Probably the training at first. It’s just you feel, like, uhm, I don’t know, you kinda feel helpless. And so, like, I’m just standing here because I don’t know what to do. I’m supposed to be doing something, but I haven’t received the training, you know, enough training yet to do it. So, it kinda feels like you’re out of place.
Volunteers explained how their opinions changed over time in relation to their understanding/views/opinions of the underserved community served by the free clinic. Many of the participants described how they gained knowledge about the problems created by lack of medical insurance and access to medical care.
Before this, I don’t think I realized how much and how many people don’t have medical insurance. And seeing so many people come in on a daily basis, uh, shocked me at first. I was like, “Wow! There are these many people, just in this community alone, that don’t have medical insurance, and need the help.
Participants indicated that by volunteering at the clinic, they became more knowledgeable about underserved populations. One participant said:
I think one thing I’ve been really, uhm, intrigued by here is the wide variety of culture, cross section of population. It’s not just one; it doesn’t just represent one group of a certain kind of socioeconomic equal. It’s kind of all sorts, which has been really great to experience for me.
Several focus group participants explained how their time volunteering at the clinic impacted their viewpoint on inaccessibility of healthcare in the United States.
I feel like it’s been really eye-opening to, to see, uhm, you know how inaccessible health can be for some people. It’s…and like if there wasn’t clinics, like free clinics, then people would probably just constantly be in pain or they would, you know, have really severe health problems. And it’s really eye-opening to be able to like, recognize that, and then actually be able to help in some way.
One volunteer explained the breakdown of assumptions of who needed the services of a free clinic.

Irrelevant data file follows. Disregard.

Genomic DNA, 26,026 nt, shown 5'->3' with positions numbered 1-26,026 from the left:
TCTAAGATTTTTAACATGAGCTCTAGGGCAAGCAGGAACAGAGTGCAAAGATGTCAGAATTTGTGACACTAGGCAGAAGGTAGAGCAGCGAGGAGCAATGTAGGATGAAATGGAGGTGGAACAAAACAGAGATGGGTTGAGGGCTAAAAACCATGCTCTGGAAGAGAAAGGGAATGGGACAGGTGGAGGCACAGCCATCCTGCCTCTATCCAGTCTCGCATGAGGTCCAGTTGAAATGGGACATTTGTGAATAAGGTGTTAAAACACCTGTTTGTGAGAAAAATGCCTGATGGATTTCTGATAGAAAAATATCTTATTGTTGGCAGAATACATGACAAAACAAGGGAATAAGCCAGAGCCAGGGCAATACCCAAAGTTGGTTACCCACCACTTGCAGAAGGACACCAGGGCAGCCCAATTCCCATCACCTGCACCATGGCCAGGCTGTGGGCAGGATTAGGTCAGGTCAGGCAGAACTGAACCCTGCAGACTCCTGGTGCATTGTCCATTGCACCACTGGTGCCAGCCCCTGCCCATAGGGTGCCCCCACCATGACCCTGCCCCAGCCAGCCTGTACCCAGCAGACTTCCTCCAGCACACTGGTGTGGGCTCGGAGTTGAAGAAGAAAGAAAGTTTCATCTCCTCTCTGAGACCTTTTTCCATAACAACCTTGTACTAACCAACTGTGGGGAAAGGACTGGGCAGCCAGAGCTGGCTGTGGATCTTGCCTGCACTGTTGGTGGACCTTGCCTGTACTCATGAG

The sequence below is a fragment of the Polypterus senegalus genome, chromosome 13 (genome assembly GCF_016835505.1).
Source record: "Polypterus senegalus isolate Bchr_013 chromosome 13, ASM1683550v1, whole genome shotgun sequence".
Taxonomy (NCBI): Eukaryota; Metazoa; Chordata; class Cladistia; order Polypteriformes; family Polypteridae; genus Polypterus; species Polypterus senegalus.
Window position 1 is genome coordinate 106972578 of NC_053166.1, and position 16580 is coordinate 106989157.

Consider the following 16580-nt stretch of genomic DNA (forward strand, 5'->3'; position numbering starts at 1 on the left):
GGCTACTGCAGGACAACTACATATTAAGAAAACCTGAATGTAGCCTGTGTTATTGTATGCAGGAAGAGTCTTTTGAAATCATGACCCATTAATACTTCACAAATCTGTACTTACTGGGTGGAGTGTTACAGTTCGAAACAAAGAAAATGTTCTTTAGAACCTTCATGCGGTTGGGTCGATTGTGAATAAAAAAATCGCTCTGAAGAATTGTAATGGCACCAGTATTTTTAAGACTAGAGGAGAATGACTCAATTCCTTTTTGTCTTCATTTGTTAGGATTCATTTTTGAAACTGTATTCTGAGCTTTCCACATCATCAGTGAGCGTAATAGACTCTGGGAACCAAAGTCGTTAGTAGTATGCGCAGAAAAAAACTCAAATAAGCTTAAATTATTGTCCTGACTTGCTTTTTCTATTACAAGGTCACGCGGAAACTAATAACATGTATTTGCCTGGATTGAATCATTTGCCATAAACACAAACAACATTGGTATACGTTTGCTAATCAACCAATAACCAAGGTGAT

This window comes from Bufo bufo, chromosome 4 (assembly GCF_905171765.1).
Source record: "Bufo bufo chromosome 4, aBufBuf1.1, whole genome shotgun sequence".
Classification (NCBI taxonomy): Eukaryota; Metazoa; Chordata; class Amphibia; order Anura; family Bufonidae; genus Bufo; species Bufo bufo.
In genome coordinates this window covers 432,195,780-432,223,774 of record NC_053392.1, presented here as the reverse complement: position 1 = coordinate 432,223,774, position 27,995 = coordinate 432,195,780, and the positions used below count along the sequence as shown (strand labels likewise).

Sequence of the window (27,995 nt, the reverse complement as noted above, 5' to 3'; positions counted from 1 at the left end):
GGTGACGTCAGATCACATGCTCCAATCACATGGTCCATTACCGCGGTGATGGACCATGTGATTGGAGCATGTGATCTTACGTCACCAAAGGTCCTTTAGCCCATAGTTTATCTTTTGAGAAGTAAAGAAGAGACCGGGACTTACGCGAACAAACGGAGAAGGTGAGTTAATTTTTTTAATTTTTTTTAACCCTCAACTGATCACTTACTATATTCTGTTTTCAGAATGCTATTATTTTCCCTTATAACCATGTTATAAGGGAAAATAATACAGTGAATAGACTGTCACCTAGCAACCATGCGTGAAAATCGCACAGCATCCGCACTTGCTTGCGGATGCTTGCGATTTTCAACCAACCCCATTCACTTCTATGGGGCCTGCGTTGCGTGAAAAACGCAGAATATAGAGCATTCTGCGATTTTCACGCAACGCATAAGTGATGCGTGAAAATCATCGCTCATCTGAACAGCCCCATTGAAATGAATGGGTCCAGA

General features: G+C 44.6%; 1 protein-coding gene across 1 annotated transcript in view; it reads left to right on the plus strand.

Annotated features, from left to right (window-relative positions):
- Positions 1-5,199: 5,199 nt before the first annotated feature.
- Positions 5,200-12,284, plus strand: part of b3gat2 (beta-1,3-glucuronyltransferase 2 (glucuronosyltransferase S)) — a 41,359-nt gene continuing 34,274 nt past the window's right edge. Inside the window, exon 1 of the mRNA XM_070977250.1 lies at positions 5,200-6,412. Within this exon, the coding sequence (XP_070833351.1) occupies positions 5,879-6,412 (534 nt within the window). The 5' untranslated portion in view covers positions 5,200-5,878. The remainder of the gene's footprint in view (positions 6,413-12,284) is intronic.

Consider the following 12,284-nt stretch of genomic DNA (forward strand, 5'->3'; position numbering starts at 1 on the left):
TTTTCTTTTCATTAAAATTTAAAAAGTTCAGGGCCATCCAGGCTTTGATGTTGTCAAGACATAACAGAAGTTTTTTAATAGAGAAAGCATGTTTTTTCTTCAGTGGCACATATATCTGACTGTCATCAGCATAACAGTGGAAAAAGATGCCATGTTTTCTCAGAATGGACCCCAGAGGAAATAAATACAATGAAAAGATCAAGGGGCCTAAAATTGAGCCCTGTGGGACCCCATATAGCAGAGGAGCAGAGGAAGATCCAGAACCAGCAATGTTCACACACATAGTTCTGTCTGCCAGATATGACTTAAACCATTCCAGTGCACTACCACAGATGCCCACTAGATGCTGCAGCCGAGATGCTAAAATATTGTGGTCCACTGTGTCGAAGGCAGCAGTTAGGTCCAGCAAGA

Well, the patient population isn’t what I thought it was. Uhm, I assumed it was a lot of unemployment situations. But actually, a number of the people that come through are, are, uhm, employed. And they don’t, they’re not offered health care or they fall into some sort of healthcare gap. So that’s helped me to go dig further and learn more about the healthcare system and the gaps, and why these people are falling into these gaps when they’re, they’re able-bodied, fully working. Uhm, why are they here, you know?
Participants also described how free clinics show the caring side of medical professionals, as represented by the volunteer healthcare providers at the clinic.
I think it’s nice knowing that there are places that they can go, uhm, if they don’t have insurance and, like, if they meet certain criteria. Although I’m not saying it’s, like, a perfect, but I think still there needs to more facilities where they can obtain that healthcare. Because here for example, I mean, it’s a great service that they provide here, but often times, there’s a wait list of two, three months, easy, uhm, before somebody can get in. And so, if they have, you know, more needs, that are more immediate needs, like, that’s still a long time to wait to be able to get that coverage.
Suggestion to the clinic
It was suggested that the clinic have a more structured volunteer training program. The volunteers go through a checklist, but it is implemented differently based on who conducts the training. Participants made it apparent that adding more structure to the training system would be beneficial.
Listening to kinda how they train some of the other departments, I think maybe normalizing it, at least resource, like having more of a system, and making sure that all of that gets done, instead of just kinda pairing someone with someone else, and then letting them train at their discretion.
Some participants felt that training the volunteers on a greater number of tasks would better assist the clinic in serving its clients, such as providing better training in clerical work. Volunteers were asked throughout their shifts to answer a ringing phone, or help out another volunteer by making copies, but were unsure of how to carry out the tasks.
I think just training some of the volunteers who are gonna to be near the desk on how to do some of those basic responsibilities. Like obviously, you’re not gonna expect them to know everything, but train them to answer the phone, train them how to transfer people, train them how to make copies, do faxes, uhm, how to schedule people.
Since there is a persistent shortage of volunteers, participants suggested the clinic advertise volunteer opportunities more widely in order to recruit additional volunteers.
I feel like maybe I would initiate like a recruiting system, maybe. Just because you can never have too many people to help and there is nothing wrong with, uh, helping somebody... The environment is, is, is healthy, because everybody there wants you to be there. Everybody there kinda needs you and because you play an important role, whether you are an interpreter, a phlebotomist, a nurse, whatever position you’re playing. And so, maybe just like a kind of recruitment system to kinda get the word out, uh, around, and see how many people we could get to come in and help even more.